Absa Group predicts tough operating environment in 2024, as 2023 financial results released


Absa Group says it expects the operating environment to remain challenging for the next six to 12 months, as it releases its annual financial results for 2023.

Announcing the results on Monday, group’s Chief Executive Officer (CEO), Arrie Rautenbach, expressed confidence that the firm had the correct strategies in place to support it on its continued growth trajectory.

Rautenbach said these strategies would also set the group up for even further success.

“Accordingly, we remain confident in achieving our medium-term financial targets. We will continue to build on the many advances we have made on our culture transformation and brand journeys.

“Now, as we head towards our next horizon, we must work together to embed the key pillars of our brand commitment and deliver an empathetic and a seamless customer experience,” he said.

Read more: Government, ABSA sign agreement to enhance productivity in agriculture (video)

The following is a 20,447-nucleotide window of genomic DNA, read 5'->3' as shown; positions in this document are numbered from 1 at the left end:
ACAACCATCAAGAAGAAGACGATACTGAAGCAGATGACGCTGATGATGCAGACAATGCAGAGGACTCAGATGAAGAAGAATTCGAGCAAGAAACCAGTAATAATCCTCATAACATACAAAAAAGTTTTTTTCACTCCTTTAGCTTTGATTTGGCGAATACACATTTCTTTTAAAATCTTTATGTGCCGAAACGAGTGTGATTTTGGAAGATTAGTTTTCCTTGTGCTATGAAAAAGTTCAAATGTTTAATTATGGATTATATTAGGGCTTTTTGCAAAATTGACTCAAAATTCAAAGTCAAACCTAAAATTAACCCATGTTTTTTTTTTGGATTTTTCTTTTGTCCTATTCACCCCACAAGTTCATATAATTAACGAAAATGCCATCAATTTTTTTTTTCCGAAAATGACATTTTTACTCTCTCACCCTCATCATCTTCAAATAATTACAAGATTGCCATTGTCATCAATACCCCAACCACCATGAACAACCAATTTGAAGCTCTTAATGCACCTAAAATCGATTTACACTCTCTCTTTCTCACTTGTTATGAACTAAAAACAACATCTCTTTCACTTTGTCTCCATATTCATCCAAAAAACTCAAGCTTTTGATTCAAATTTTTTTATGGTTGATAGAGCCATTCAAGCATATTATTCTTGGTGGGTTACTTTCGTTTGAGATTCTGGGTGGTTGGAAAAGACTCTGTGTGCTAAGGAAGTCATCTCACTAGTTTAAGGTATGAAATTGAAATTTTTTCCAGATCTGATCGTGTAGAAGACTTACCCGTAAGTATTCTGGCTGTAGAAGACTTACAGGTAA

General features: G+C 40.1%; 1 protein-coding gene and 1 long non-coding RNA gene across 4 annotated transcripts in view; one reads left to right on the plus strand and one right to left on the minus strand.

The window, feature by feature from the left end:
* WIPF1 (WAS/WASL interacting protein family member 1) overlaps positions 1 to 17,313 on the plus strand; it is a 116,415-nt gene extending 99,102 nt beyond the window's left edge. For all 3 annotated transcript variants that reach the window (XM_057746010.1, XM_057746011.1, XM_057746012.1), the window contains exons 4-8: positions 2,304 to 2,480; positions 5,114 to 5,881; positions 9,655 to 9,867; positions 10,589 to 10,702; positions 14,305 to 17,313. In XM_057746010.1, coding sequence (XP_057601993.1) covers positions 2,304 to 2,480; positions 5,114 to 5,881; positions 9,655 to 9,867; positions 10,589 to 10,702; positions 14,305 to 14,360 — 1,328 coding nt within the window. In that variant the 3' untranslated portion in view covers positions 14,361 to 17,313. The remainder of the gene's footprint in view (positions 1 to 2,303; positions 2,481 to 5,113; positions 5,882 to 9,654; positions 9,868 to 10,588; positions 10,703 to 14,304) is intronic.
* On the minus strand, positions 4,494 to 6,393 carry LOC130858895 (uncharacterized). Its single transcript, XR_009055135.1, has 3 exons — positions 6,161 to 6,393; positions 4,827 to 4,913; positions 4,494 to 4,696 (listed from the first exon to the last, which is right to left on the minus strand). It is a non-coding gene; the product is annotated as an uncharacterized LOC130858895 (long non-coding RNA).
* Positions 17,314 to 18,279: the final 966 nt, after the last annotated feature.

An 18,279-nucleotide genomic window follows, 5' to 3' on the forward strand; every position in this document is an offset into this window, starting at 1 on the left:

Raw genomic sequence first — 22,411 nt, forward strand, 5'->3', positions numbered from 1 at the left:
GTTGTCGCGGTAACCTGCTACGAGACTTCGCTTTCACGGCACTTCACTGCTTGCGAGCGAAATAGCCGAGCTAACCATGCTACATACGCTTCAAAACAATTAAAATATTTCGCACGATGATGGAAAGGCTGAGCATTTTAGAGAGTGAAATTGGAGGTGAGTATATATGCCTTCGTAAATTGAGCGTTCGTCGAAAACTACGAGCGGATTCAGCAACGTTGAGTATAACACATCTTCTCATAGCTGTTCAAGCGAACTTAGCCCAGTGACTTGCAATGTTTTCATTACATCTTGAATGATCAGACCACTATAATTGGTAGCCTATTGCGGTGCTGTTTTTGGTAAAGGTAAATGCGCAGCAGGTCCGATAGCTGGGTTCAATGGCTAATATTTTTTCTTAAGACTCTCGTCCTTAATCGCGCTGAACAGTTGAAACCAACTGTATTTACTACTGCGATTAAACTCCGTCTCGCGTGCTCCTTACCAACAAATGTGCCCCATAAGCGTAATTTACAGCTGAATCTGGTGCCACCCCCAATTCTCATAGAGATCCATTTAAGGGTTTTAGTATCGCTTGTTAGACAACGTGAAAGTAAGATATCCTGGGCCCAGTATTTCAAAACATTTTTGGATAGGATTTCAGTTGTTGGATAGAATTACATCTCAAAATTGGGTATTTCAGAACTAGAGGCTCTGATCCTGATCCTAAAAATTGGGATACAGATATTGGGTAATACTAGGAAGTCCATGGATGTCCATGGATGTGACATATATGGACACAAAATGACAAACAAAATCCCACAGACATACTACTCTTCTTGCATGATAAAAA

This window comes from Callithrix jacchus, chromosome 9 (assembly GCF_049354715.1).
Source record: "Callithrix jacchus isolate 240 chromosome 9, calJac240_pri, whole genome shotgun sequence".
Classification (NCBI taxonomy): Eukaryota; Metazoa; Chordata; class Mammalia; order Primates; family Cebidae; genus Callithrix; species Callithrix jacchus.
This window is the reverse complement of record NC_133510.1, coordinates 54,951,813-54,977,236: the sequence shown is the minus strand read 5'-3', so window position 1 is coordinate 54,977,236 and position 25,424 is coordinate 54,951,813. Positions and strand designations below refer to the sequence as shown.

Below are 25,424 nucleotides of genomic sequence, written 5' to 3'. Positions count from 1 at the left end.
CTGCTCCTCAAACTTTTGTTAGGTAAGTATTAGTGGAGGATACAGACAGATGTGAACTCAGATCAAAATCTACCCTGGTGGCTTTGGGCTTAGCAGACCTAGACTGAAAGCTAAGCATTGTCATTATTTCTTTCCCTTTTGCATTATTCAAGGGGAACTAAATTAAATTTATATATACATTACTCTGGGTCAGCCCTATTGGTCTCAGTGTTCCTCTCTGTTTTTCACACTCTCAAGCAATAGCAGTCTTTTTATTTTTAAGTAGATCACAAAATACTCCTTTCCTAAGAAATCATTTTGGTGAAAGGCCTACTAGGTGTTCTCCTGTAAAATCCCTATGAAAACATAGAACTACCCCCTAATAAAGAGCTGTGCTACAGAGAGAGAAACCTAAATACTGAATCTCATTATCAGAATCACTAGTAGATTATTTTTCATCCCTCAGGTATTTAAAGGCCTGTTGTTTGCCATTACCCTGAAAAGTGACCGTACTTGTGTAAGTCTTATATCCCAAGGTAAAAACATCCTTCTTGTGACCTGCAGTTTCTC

On the performance of the group in 2023, Rautenbach stated that the group had made tangible progress on its journey towards outperformance ambition.

The group’s revenue increased eight percent to R104.5 billion while its operating costs increased 10 percent to R54.5 billion.

The results, he said, were resilient in this context and tell a story of a focused and aligned business with a growing customer base, supported by a strong balance sheet.

Rautenbach, however, acknowledged that 2023 results were lower than expected and were delivered in a tough operating environment, with consumers particularly impacted by the high interest rates and high cost of living.

“Pleasingly, we reported strong revenue growth of eight percent, with our revenues exceeding R100 billion for the first time ever, with growth across all our businesses.

“This was driven by growth in our customer and client base across all sectors and geographies as we improved our product offerings and customer experience,” he noted.

He noted that the group saw its impairments increasing by 13 percent, largely from the strain on consumers in South Africa.

“This increase was the main reason for the reduction in our return on equity to 15.3 percent in 2023,” Rautenbach said.

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